Gangopadhyay, however, has maintained that his interview was within the Bangalore Principles of Judicial Conduct, an international code of conduct for judges prepared in 2002, which states that judges are entitled to freedom of expression “like any other citizen”, but they should exercise it in such a way that “preserves the dignity”, “impartiality and independence” of their office.
Taking into account its sharply political content and the discussion on ongoing cases, Gangopadhyay’s interview seems to be unprecedented. However, there have been several other incidents, old and new, of judges interacting with the media.
In 2018, four senior-most judges of the Supreme Court held a widely covered press conference alleging that Justice Dipak Misra, the then chief justice, was misusing his power to allocate cases.
In rare instances, judges have discussed their judgments with the media. For instance, in 1977, Justice MH Beg, the then chief justice, issued a press statement against a judge’s written observation that the Indian president had tried to influence Beg’s decision in a case.
Additionally, many incoming and retiring chief justices give interviews to the media. For instance, before assuming office on August 27, Chief Justice of India UU Lalit gave interviews to several media outlets talking about his priorities as chief, constitutional benches at the Supreme Court, judicial appointments and virtual courts, among other topics.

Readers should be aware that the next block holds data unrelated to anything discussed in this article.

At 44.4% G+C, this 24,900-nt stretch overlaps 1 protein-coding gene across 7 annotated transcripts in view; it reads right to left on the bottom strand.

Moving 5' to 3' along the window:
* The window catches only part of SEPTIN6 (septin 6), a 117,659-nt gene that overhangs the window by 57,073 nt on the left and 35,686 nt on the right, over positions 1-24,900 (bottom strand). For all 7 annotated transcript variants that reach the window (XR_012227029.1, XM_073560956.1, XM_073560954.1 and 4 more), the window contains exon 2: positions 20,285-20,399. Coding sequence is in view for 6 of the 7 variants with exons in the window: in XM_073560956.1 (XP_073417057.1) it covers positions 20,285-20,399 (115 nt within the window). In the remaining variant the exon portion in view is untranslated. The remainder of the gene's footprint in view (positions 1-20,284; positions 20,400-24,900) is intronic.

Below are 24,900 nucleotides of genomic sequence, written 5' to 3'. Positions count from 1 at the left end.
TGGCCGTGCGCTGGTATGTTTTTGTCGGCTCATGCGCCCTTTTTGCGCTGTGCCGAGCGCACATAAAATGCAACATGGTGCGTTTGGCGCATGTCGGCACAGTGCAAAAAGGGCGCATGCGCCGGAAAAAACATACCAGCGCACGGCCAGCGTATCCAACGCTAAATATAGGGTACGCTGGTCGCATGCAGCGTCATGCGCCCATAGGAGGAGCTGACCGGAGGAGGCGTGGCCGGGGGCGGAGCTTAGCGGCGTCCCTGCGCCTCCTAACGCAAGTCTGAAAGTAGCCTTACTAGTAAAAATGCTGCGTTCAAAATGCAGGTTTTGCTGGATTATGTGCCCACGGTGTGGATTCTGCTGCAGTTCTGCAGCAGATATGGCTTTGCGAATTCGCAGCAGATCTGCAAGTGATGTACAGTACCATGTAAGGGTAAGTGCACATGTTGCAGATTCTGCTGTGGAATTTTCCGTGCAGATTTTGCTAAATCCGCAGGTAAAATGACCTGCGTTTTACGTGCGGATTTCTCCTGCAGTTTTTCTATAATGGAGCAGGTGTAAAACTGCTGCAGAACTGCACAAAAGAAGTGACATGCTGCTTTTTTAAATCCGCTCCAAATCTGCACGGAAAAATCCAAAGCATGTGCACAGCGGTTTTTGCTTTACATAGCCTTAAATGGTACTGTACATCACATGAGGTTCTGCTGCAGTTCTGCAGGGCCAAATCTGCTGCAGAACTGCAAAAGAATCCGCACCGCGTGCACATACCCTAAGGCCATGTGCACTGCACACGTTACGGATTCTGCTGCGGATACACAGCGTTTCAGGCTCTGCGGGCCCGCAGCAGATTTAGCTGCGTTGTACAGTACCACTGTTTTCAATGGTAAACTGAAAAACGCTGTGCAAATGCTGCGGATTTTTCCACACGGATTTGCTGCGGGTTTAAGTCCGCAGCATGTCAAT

At times, chief justices have also given interviews during their tenure. For instance, Bobde gave an interview at the start of Covid-19, to discuss the future of courts in the pandemic.
A rise in speeches
Apart from direct interactions with the media, there are other ways through which judges interact with the public: conferences, seminars, book launches, memorial functions, and other events. Supreme Court, and even High Court, judges are routinely invited to speak in them.
However, even in this case, the frequency of such interactions now appears to have increased. According to annual reports by the Supreme Court, in 2006-’07, 25 judges of the Supreme Court ̇were part of less than 30 such events. Whereas between 2020-’21, 34 judges attended more than 80 such events.
“These speeches have clearly increased,” said professor of law at the University of Portsmouth School of Law, Shubhankar Dam.
Dam pinned this on factors such as an increase in the number of law schools that are keen on inviting judges to campus events as it helps the college’s image. “When these colleges recruit [their faculty], they openly ask professors about their contacts in the judiciary,” he added.